Lybia Conflict:from humanism perspective


Libya is becoming a crucible for would-be regional powers. The intractable civil war that has carved apart the oil-rich North African country is in reality a multisided chess match between a variety of outside actors, from Turkey to the United Arab Emirates, France and Egypt. On the ground, the battle involves thousands of Syrian militiamen, Sudanese mercenaries and Russian contractors. In the air, countries are deploying a growing number of drones, fighter jets and missiles. Earlier this month, U.N. Secretary General António Guterres warned that “foreign interference” was “reaching unprecedented levels.”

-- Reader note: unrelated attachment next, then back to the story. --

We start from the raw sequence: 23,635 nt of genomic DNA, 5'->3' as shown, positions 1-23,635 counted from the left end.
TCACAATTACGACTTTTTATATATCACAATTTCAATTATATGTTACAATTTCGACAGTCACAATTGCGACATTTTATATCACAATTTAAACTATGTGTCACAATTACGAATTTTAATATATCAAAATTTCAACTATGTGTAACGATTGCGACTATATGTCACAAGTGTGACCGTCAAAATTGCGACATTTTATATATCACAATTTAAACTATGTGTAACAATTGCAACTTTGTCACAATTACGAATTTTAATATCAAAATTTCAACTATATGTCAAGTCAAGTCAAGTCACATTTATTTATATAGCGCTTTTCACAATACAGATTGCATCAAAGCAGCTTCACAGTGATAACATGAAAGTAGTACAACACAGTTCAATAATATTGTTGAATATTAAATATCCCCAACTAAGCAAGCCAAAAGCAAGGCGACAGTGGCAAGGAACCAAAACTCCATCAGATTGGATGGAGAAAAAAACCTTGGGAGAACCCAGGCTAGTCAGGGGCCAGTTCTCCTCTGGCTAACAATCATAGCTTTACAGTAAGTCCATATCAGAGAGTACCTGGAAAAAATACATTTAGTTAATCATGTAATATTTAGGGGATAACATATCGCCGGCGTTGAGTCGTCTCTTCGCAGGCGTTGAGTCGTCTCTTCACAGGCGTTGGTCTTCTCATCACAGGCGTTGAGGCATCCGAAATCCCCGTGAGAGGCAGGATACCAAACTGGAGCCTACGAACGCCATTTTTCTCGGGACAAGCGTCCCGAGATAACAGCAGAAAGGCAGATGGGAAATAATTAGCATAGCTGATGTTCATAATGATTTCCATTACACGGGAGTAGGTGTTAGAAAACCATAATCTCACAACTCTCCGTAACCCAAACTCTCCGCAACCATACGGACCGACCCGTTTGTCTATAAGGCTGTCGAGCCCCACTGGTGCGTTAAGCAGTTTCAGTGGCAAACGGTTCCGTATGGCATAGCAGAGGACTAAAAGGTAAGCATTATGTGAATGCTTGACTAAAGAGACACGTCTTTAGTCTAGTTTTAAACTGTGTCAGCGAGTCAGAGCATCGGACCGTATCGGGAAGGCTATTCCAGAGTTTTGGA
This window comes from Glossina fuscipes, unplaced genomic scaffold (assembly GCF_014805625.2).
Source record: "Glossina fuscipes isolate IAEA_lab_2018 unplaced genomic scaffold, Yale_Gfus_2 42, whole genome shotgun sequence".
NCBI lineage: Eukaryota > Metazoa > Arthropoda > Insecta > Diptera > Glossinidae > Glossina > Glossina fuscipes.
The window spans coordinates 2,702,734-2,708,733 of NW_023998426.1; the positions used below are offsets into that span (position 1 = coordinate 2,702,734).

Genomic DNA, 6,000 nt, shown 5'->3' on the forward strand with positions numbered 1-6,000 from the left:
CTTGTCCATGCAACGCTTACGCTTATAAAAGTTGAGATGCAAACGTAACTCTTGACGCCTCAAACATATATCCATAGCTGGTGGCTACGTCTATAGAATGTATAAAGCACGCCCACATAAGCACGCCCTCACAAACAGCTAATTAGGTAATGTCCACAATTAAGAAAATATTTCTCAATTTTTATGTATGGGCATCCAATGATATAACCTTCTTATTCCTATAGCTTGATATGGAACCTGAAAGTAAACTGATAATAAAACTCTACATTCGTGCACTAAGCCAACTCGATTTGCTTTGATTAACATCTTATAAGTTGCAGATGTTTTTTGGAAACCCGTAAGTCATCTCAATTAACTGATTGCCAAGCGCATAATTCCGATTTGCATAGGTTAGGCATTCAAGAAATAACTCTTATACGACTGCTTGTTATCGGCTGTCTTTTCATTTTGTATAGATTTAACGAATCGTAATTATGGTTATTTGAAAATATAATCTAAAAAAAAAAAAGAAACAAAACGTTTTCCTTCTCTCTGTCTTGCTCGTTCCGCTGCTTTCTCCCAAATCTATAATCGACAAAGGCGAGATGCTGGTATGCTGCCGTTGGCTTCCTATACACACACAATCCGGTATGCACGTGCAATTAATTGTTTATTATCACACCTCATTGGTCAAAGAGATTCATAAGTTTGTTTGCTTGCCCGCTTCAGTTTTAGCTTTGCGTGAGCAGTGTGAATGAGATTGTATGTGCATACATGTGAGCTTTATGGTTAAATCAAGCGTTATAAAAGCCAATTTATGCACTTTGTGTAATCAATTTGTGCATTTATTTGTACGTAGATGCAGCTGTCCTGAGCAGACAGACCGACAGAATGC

The fighting, which includes attacks on civilian homes and infrastructure, killed hundreds of civilians and displaced hundreds of thousands in and around Tripoli. Armed groups, some of them affiliated with the competing governments, carried out extrajudicial executions and abducted, tortured, and disappeared people. The country’s judiciary is in disarray and has collapsed in some areas, and police and law enforcement agencies affiliated with competing governments are dysfunctional. Hundreds of thousands of migrants and asylum seekers, most of them from West Africa and the Horn of Africa, including children often en route to Europe, risk torture, sexual assault, and forced labor by prison guards, coast guard forces, and smugglers while in Libya

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